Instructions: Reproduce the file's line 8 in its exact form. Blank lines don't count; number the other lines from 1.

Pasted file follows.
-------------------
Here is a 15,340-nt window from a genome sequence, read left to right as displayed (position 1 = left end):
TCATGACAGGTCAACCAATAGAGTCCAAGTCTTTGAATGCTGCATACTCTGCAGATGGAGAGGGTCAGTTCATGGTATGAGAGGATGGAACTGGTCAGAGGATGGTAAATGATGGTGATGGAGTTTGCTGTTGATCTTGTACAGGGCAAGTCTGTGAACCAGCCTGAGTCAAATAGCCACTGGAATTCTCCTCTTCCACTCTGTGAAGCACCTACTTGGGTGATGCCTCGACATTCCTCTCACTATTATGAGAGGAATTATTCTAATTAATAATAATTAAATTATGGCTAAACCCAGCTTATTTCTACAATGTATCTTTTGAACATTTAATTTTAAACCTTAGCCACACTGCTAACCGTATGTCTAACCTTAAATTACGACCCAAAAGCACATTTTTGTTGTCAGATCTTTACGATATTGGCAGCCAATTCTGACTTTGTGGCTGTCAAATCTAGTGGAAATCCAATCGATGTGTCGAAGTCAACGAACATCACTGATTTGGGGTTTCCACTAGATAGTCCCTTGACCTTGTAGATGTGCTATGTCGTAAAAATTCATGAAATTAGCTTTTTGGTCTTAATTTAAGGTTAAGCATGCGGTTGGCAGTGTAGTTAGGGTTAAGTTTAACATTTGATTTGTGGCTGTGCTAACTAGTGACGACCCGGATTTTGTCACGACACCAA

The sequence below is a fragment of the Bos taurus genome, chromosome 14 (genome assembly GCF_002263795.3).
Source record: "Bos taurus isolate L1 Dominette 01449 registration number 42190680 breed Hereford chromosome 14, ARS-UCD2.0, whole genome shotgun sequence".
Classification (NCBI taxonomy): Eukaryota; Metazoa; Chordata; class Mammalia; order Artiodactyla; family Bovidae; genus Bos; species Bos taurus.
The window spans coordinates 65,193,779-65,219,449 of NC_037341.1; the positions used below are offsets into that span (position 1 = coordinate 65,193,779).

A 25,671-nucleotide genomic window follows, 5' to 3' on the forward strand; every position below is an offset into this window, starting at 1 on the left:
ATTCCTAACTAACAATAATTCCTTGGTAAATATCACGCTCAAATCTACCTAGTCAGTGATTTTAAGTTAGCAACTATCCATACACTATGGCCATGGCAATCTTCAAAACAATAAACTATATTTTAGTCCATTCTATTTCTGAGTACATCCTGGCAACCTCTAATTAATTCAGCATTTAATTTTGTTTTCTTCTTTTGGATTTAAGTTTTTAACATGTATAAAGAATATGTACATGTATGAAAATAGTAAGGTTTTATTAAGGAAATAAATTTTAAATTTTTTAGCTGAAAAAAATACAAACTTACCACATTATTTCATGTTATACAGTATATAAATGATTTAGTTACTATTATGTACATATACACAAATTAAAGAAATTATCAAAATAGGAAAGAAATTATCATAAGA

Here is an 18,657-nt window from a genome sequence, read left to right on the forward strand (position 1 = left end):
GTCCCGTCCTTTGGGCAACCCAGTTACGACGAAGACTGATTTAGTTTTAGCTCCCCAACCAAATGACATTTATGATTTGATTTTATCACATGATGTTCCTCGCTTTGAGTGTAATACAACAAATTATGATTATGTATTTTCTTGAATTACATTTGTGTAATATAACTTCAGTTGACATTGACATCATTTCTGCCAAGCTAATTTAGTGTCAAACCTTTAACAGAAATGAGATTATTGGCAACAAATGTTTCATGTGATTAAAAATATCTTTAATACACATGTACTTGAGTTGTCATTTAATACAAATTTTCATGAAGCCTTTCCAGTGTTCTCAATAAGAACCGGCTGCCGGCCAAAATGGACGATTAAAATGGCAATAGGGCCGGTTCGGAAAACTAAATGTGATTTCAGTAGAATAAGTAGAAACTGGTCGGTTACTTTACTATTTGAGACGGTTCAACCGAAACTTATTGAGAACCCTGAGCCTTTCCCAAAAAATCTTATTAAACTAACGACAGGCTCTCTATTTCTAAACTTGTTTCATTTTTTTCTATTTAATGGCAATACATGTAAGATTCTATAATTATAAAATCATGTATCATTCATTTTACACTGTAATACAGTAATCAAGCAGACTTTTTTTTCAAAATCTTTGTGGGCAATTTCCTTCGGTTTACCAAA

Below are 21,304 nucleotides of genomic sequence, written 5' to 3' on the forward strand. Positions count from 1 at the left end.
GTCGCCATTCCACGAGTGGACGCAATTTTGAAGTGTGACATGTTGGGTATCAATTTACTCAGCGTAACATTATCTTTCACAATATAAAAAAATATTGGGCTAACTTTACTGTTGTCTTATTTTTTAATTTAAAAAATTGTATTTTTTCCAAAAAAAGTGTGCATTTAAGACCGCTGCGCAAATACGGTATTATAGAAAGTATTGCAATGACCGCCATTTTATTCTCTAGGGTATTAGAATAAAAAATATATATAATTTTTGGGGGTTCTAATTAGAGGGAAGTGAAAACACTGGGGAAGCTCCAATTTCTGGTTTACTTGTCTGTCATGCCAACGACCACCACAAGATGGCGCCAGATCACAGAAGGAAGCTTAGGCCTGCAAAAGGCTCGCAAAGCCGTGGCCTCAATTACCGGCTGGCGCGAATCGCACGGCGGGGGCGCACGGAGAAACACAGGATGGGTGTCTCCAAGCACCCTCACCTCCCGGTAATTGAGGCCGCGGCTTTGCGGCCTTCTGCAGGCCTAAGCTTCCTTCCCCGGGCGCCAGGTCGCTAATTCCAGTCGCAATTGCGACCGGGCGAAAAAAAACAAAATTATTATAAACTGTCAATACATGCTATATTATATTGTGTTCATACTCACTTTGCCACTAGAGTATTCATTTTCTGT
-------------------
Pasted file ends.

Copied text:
ATTCCTAACTAACAATAATTCCTTGGTAAATATCACGCTCAAATCTACCTAGTCAGTGATTTTAAGTTAGCAACTATCCATACACTATGGCCATGGCAATCTTCAAAACAATAAACTATATTTTAGTCCATTCTATTTCTGAGTACATCCTGGCAACCTCTAATTAATTCAGCATTTAATTTTGTTTTCTTCTTTTGGATTTAAGTTTTTAACATGTATAAAGAATATGTACATGTATGAAAATAGTAAGGTTTTATTAAGGAAATAAATTTTAAATTTTTTAGCTGAAAAAAATACAAACTTACCACATTATTTCATGTTATACAGTATATAAATGATTTAGTTACTATTATGTACATATACACAAATTAAAGAAATTATCAAAATAGGAAAGAAATTATCATAAGA